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161: Three Types of Conflicts


What You'll Discover in this Episode:

Three Types of Conflict

Everyone knows what a conflict looks like. Yelling, arguing, cold shoulders, furrowed eyebrows. Yet, Christians know that different conflicts have different shapes. As we approach Scripture, God instructs different approaches to certain conflicts rather than others. How can we discern between different conflicts we may see in the church? 

In this week’s episode of the Biblical Counseling Podcast, Pastor Jeff Christianson and Jennie Christianson overview three types of conflict biblical counselors will face. These classifications are important since a certain type of conflict needs a specific response. If we treat conflicts over differences as conflicts over sin, we are misapplying Scripture and hurting our brother or sister in Christ. Different types of conflict stem from different heart issues and need varying responses.  

Scripture identifies three types of conflicts: conflicts of differentness, conflicts of sin, and conflicts of righteousness or rightness. Conflicts of differentness arise from situations where personal differences cause tension. Every person is unique. At times, my differences strike your differences and conflict erupts. The source of conflict is not sin, but differences. Other conflicts stem from sin. One brother or sister has engaged in sin which is forbidden by Scripture. Conflicts also arise from rightness or righteousness. With this type of conflict, Christians disagree about convictions from biblical principles. 

Scripture shows us that the proper response to conflicts over differentness is always forbearance. Whenever I have a conflict with you over a difference of personality, God always calls me to bear with you and defer to you. At times people have different tastes or preferences. They want certain things done this way rather than that way. In these situations, our responsibility is to yield to how God has created the other person. Struggles to yield to our brother or sister in matters of differentness reveal a heart rooted in pride, where we are more concerned about “insisting on its own way” (1 Corinthians 13:5), than demonstrating love toward others.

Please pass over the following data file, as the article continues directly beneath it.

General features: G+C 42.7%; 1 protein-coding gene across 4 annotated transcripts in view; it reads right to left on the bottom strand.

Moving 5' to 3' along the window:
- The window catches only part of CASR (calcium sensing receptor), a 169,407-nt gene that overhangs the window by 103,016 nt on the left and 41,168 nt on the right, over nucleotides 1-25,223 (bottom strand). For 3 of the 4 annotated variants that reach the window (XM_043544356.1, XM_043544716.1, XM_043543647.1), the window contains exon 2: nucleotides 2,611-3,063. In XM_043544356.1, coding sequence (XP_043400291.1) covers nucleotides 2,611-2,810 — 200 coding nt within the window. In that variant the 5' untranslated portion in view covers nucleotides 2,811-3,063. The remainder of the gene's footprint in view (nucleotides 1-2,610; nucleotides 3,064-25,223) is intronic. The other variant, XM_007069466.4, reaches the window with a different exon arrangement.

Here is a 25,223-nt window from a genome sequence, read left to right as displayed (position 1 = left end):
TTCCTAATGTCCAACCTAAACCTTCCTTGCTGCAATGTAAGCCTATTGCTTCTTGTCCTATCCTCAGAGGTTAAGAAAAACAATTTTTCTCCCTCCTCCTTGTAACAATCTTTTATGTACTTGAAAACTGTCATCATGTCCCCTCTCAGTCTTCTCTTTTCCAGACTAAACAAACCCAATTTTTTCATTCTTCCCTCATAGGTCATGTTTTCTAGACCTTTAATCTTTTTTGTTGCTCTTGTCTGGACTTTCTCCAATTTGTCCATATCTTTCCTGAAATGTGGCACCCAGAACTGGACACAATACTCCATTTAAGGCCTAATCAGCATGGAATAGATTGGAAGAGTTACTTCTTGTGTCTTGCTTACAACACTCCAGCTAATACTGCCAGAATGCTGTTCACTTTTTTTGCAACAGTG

Want to learn more? Listen to this podcast to hear Pastor Jeff and Jennie address: 

  • The three different types of conflict

  • How to determine a conflict of differentness

  • Solutions to conflicts of differentness

PS: From time-to-time, we rebroadcast the most popular/favorite episodes. Enjoy this podcast and let us know what your thoughts are in the community section below.

  • Velma Knapp says:

    Jeff, a great reminder of handling conflicts. I especially like when you said, “Not going after the person.” And we do absolutely need to learn to put up with others idiosyncrasies. After 43 years of marriage, I’m sure Don and I both have things that the other does, that we don’t necessarily like. But because we love the Lord and love each other, we deal with it. Not begrudging the other one.

  • Ann-Louise Graham says:

    Thank you for this helpful clarification between different types of conflict. This will serve as a very help way to shift through both personal conflicts and those that the counselee brings. Also a good reminder that even when it is a sin issue it should always be about resolving and restoring a person to their walk with Christ.

    • Velma Knapp says:

      Amen, Ann. The bottom line for me in working with people, is to restore a person to right relationship to Christ. Sometimes we want to focus on the problem, instead of the heart of the person. Thank you for sharing.

  • Ken Rutz says:

    In our rights oriented culture today the self is enthroned and therefore any conflict engages a victim mentality. Forbearance over differences would be tantamount to being walked all over, or being a door mat.

    What I appreciated is how differentness can Morph into sin with pride and arrogance unchecked. If we fail to exercise God’s love and forbearance toward those who are different from us something quite innocuous can digress into sinful anger and bitterness that will require humility and forgiveness to restore.